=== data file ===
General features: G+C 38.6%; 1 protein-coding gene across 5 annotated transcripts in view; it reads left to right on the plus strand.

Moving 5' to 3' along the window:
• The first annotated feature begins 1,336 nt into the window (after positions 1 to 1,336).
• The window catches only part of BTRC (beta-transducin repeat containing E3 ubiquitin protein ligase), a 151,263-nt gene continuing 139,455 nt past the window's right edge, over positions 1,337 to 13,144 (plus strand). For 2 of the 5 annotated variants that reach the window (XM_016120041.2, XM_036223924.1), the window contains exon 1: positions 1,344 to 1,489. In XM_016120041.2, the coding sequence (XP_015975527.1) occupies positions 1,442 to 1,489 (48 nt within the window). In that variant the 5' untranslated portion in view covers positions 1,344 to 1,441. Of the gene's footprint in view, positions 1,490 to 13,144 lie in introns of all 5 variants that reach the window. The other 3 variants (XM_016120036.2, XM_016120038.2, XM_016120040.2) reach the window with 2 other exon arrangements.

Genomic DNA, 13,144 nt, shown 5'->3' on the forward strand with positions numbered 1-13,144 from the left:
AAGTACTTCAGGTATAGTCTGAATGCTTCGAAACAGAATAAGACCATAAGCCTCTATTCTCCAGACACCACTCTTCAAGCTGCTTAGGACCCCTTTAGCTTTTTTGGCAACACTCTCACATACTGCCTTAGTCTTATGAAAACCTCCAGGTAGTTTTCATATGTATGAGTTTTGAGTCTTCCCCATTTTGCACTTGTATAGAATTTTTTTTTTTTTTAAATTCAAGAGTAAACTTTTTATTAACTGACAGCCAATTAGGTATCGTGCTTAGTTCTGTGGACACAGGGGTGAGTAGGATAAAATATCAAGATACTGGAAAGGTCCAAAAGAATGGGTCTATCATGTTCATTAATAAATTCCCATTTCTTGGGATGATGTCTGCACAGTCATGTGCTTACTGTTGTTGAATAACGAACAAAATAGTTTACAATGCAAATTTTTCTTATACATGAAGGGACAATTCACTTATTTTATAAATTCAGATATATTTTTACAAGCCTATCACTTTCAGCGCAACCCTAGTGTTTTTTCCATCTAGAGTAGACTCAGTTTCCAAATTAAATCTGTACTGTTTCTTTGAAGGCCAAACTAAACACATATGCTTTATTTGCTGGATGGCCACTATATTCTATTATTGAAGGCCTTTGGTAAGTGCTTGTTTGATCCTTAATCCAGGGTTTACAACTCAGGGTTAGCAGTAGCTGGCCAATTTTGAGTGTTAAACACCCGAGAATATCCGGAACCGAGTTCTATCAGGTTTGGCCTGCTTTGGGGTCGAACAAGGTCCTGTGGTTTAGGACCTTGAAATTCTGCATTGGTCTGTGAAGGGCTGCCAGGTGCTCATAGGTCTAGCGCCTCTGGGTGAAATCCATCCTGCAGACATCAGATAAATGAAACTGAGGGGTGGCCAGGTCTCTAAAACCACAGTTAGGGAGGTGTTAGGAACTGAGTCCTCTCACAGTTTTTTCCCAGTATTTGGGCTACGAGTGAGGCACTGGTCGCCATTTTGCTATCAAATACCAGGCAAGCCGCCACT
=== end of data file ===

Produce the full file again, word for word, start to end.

General features: G+C 38.6%; 1 protein-coding gene across 5 annotated transcripts in view; it reads left to right on the plus strand.

Moving 5' to 3' along the window:
• The first annotated feature begins 1,336 nt into the window (after positions 1 to 1,336).
• The window catches only part of BTRC (beta-transducin repeat containing E3 ubiquitin protein ligase), a 151,263-nt gene continuing 139,455 nt past the window's right edge, over positions 1,337 to 13,144 (plus strand). For 2 of the 5 annotated variants that reach the window (XM_016120041.2, XM_036223924.1), the window contains exon 1: positions 1,344 to 1,489. In XM_016120041.2, the coding sequence (XP_015975527.1) occupies positions 1,442 to 1,489 (48 nt within the window). In that variant the 5' untranslated portion in view covers positions 1,344 to 1,441. Of the gene's footprint in view, positions 1,490 to 13,144 lie in introns of all 5 variants that reach the window. The other 3 variants (XM_016120036.2, XM_016120038.2, XM_016120040.2) reach the window with 2 other exon arrangements.

Genomic DNA, 13,144 nt, shown 5'->3' on the forward strand with positions numbered 1-13,144 from the left:
AAGTACTTCAGGTATAGTCTGAATGCTTCGAAACAGAATAAGACCATAAGCCTCTATTCTCCAGACACCACTCTTCAAGCTGCTTAGGACCCCTTTAGCTTTTTTGGCAACACTCTCACATACTGCCTTAGTCTTATGAAAACCTCCAGGTAGTTTTCATATGTATGAGTTTTGAGTCTTCCCCATTTTGCACTTGTATAGAATTTTTTTTTTTTTTAAATTCAAGAGTAAACTTTTTATTAACTGACAGCCAATTAGGTATCGTGCTTAGTTCTGTGGACACAGGGGTGAGTAGGATAAAATATCAAGATACTGGAAAGGTCCAAAAGAATGGGTCTATCATGTTCATTAATAAATTCCCATTTCTTGGGATGATGTCTGCACAGTCATGTGCTTACTGTTGTTGAATAACGAACAAAATAGTTTACAATGCAAATTTTTCTTATACATGAAGGGACAATTCACTTATTTTATAAATTCAGATATATTTTTACAAGCCTATCACTTTCAGCGCAACCCTAGTGTTTTTTCCATCTAGAGTAGACTCAGTTTCCAAATTAAATCTGTACTGTTTCTTTGAAGGCCAAACTAAACACATATGCTTTATTTGCTGGATGGCCACTATATTCTATTATTGAAGGCCTTTGGTAAGTGCTTGTTTGATCCTTAATCCAGGGTTTACAACTCAGGGTTAGCAGTAGCTGGCCAATTTTGAGTGTTAAACACCCGAGAATATCCGGAACCGAGTTCTATCAGGTTTGGCCTGCTTTGGGGTCGAACAAGGTCCTGTGGTTTAGGACCTTGAAATTCTGCATTGGTCTGTGAAGGGCTGCCAGGTGCTCATAGGTCTAGCGCCTCTGGGTGAAATCCATCCTGCAGACATCAGATAAATGAAACTGAGGGGTGGCCAGGTCTCTAAAACCACAGTTAGGGAGGTGTTAGGAACTGAGTCCTCTCACAGTTTTTTCCCAGTATTTGGGCTACGAGTGAGGCACTGGTCGCCATTTTGCTATCAAATACCAGGCAAGCCGCCACT